I watched several TV news and debate programs that solemnly addressed the police department’s apology. But on none of them was there so much as a hint that the in 2012, the Jews are still the chief victims of prejudice in Norway. No, the message sent out by all the commentators I heard was the usual one: that the enduring lesson of the anti-Semitic crimes of yesteryear is that we should be especially alert nowadays to similar offenses against “other groups.” Everybody knows, of course, which “other group” is meant by this. And nobody needed to spell out the now-familiar formula: that the Jews are today’s Nazis, and the Muslims today’s Jews.
This latest round of hand-wringing over the Holocaust was barely over when a new story made the headlines: the other day a young Yemeni-Norwegian named Khalid Haji Ahmed, who until recently was an official in the Workers’ Youth League (Arbeidernes Ungdomsfylking, or AUF), the junior division of Norway’s Labor Party, and who is currently a member of the city council in the town of Hamar (pop. 29,000), was discovered to have taken part in a Facebook discussion of a status update that read as follows: “Fucking Jew whores, wish Hitler could come back and shower you a little more.” Ahmed was apparently one of several AUF members who took part in the discussion and who seemed to take an affirmative position toward their friend’s pro-Holocaust sentiment. Among the comments Ahmed posted was this, in reference to the original status update: “Best of luck eight times over.” (Facebook later deleted the discussion, in response to which the person who had posted the original status update wrote: “It’s probably Jews who run that, too.”)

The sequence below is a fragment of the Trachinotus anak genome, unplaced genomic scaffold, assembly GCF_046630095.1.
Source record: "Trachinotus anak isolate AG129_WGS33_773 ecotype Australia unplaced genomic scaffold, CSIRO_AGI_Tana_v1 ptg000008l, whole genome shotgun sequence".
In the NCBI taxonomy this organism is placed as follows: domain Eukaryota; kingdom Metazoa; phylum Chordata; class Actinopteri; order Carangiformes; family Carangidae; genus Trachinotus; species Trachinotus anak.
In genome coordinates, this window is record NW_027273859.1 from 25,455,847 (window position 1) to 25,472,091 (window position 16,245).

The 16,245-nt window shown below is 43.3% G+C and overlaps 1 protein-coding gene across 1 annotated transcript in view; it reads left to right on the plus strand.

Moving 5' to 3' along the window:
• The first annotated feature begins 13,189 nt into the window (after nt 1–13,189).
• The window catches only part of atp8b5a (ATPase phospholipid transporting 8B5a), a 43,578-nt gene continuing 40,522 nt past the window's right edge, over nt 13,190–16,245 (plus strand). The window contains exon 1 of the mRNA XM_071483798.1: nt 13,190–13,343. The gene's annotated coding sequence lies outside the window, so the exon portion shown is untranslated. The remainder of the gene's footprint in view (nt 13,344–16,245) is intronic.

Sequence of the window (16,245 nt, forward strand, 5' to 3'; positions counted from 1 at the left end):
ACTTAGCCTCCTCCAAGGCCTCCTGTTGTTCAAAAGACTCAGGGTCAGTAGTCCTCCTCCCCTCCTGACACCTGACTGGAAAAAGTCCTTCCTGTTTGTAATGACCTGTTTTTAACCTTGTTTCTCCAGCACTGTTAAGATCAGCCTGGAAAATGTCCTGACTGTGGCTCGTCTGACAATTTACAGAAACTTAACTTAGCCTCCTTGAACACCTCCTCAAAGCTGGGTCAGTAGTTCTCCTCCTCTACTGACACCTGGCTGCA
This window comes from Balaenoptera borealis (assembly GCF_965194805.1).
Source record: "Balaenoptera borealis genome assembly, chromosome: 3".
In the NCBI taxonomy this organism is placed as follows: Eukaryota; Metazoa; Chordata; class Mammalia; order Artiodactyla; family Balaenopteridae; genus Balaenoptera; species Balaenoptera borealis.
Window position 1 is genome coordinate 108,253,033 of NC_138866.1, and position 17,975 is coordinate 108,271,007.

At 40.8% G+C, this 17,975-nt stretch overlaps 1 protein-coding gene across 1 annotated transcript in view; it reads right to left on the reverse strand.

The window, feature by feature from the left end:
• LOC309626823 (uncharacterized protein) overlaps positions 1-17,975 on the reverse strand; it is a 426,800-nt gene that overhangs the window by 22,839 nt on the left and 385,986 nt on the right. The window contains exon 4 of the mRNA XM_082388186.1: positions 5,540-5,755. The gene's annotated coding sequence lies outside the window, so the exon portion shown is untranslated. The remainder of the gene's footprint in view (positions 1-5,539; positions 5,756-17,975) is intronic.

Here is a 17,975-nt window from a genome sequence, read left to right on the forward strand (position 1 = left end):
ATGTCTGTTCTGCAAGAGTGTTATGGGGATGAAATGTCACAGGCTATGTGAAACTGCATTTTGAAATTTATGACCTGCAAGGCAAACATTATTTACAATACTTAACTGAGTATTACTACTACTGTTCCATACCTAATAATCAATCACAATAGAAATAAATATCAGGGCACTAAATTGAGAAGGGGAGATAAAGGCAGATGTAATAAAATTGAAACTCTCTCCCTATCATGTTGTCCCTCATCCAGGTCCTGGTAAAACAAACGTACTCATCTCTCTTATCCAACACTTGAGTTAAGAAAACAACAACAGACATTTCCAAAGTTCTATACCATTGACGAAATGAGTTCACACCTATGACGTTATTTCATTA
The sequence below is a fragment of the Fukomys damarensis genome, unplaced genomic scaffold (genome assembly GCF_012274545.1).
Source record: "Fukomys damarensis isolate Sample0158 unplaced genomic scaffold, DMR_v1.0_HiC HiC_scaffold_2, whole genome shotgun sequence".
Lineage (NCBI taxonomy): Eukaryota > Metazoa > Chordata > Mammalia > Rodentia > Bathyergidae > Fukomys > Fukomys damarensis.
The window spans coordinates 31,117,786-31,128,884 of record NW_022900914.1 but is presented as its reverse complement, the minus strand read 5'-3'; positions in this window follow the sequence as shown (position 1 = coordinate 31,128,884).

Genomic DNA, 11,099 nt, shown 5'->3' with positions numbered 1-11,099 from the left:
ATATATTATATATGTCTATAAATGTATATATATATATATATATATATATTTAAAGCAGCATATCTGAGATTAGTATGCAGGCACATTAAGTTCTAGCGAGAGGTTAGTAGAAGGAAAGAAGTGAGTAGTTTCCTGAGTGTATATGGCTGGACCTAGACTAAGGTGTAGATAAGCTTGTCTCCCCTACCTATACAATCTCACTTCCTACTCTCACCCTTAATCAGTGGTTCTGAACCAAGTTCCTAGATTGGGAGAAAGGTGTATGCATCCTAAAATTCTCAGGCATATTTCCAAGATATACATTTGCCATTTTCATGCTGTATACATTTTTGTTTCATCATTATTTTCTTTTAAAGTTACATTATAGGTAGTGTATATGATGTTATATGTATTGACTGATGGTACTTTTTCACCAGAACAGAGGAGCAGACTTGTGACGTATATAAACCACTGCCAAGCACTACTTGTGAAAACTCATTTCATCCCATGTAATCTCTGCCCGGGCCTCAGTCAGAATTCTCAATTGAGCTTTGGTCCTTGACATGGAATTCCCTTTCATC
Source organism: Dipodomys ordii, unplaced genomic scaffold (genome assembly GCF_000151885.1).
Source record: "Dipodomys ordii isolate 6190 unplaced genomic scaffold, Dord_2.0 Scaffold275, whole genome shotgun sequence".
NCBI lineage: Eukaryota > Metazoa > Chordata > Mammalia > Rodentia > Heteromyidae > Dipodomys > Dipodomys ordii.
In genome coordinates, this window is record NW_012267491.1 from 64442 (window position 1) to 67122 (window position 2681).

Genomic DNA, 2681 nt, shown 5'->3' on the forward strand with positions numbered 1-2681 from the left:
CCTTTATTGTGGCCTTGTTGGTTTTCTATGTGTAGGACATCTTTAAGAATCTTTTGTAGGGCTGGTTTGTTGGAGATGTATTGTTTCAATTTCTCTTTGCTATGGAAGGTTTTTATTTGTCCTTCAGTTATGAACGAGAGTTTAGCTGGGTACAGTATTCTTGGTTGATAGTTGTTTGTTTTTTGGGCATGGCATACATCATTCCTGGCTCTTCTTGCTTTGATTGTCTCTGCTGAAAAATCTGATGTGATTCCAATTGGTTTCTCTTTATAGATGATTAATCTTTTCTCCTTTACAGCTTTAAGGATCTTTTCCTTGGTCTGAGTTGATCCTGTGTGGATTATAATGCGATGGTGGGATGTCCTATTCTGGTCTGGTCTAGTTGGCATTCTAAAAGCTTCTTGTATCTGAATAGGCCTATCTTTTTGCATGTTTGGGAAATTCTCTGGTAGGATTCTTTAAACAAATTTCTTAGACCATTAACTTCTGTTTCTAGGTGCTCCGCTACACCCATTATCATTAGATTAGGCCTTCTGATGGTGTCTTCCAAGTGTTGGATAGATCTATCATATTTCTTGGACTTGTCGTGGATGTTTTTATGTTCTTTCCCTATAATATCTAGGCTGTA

Jew-hatred, as it happens, is nothing new in the AUF, which, of course, is the group targeted last year by mass murderer Anders Behring Breivik on the island of Utøya, where the Labor Party used to hold an annual summer camp for budding Laborites. The Norwegian Labor Party is a pretty left-wing outfit, but the kids in AUF are notorious for being, if anything, even further to the left than their elders. In the summer of 2006, for example, in the wake of Israeli military actions in Gaza and Lebanon, the AUF-ers at Utøya called on Prime Minister Jens Stoltenberg to take “a tougher line on Israel.” One AUF member, who felt the party was too soft on Israel, “gave Stoltenberg a Palestine scarf and a T-shirt reading ‘free Palestine,’ and encouraged Jens to become ‘Palestine Jens.’” That year, reported the newspaper Adresseavisen, Palestinian scarves and flags were “a conspicuous element of camp life,” and guests on the island included Hassan Faraj of Fatah Youth, who handed Stoltenberg a T-shirt reading “Tear down the wall.”